“Probably the greatest indoor occasion for
Clifton Band was the Grand Bazaar, as reported was a spectacle of colour and
beauty, showing much forethought and taste on the part of Mr Sam Walton and his
helpers. With Mr H.Brealey in the chair, this bazaar was declared open by Mr
Joseph Hirst on Easter Saturday, April 11th 1903.
Adding to the attractions of
the day, the Clifton band played selections of music at intervals and dance music when
requested. The prices of admission to
this grand bazaar were:- season tickets,
one shilling; Saturday, sixpence; after 6 o’clock three pence; Monday sixpence; Tuesday three
pence; For this three day event a grand
total of £113 – 1 shilling and 7 pence was raised.
In 1904 the band assisted at the annual whit
walk for St Johns church in Clifton. In July the band also played at Bailiff
Bridge Cricket Field. Those are the only two entries I have found for the band
for that year.
The Brighouse News of 20th January 1905. The annual report
of the band stated:
Balance sheet, brought forward
from 1903. £7-18sh – 8 ½ p. Engagements realised £51–17sh-9 ½ p, from
Contributions £13-9sh – 6p, Annual Subscriptions £8-19sh-2p. Total £98-3sh-8 ½
p. The major expenditure was for the
conductor and professional assistance, which left a balance of just £5.
In January and in March the band held two
social evenings to help raise funds. In August of 1904 the band performed at a
concert in aid of a Mr T.Bottomley who had been ill. Tommy Raynor played a
cornet solo. This gentleman was held in high esteem by my first teacher, John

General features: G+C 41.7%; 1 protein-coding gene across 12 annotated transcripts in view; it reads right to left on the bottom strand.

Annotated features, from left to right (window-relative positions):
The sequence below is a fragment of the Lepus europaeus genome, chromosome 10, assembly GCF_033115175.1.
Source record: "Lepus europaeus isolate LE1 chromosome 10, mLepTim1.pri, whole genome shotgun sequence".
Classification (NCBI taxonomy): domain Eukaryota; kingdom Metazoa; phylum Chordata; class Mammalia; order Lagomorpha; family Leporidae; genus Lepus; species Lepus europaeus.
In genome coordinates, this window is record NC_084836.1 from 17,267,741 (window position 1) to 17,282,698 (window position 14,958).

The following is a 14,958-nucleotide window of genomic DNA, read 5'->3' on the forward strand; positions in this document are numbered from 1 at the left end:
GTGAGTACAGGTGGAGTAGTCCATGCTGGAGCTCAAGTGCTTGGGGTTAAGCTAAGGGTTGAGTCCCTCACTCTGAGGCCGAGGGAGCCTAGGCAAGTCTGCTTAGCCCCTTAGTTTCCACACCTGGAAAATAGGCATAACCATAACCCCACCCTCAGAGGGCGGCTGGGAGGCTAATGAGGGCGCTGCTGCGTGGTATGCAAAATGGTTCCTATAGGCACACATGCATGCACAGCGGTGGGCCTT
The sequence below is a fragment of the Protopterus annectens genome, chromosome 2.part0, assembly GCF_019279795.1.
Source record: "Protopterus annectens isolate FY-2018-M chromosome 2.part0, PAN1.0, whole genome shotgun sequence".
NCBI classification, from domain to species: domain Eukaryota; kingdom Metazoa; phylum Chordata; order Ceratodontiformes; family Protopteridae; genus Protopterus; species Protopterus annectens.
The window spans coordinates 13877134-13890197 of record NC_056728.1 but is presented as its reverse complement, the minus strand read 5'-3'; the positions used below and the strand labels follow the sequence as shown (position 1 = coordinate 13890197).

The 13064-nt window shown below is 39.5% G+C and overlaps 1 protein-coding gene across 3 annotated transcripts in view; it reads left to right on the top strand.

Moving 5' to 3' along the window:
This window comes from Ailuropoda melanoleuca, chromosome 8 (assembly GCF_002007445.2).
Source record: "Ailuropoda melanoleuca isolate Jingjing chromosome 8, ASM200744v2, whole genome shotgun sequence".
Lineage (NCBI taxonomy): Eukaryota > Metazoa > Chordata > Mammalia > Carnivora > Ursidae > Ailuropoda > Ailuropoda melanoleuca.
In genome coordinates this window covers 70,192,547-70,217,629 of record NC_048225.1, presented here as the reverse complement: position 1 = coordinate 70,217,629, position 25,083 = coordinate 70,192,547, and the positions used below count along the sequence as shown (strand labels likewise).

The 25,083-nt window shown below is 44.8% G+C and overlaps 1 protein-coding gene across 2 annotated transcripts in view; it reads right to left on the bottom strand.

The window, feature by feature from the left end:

A rather disturbing piece of news emerged in
1905, when on August 11th
we read in the Brighouse News that “ Clifton Brass Band in the County
Court.” Here is the extract from the newspaper of the day.
At the Halifax County Court on Tuesday, the
Clifton Subscription Band were plaintiffs in an action entered against Mr
Reynolds, brass instrument maker, of Salford, for the sum of £5-10sh. Money
paid for an alleged defective instrument - a bass in E flat. Mr W.F.Rhodes (Messrs C. T. Rhodes and son)
appeared for the plaintiffs, and Mr Hinchcliffe for the defendant. The latter
took objection that the band, not being registered as a band, were not
competent to sue.
Mr Rhodes asked for leave to amend his summons
by instituting the names of the forty members. He had supplied these names to
the defendant. Mr Rhodes contended that his honour had the power to do this.
The band did not exist for the purpose of gain. The members paid a weekly
subscription, but got nothing.
His Honour said he had no power to start the
action as there was nothing before the
court. His advice was that the
band should register themselves, and appoint two or three gentlemen who would
accept this office of trustees.
Mr Rhodes said the instrument
was a bassoon nearly thirty years old, and was only fit to be classified as old
metal. The defendants, he said, guaranteed to return all moneys paid for
instruments if not approved after certain periods of trial were allowed.
His Honour said he had no
alternative but to non-suit the plaintiffs. No costs were allowed.
So the band lost its £5 -10sh
and had to pay its solicitors costs.
In 1908 the band undertook the raising of
funds to purchase news uniforms. To this end a series of dances and concerts
Also during August the King Cross band
organised a March and Waltz contest at the White House Farm, Savile Park. The 1st prize for the best waltz went to Black Dyke Juniors with Clifton placed
second. The march contest was won by Brighouse Temperance Band (the fore runner
of what is now Brighouse & Rastrick) with Clifton again in second place.
Assuming both bands entered both sections this will be one time when Clifton
beat Brighouse in a contest!!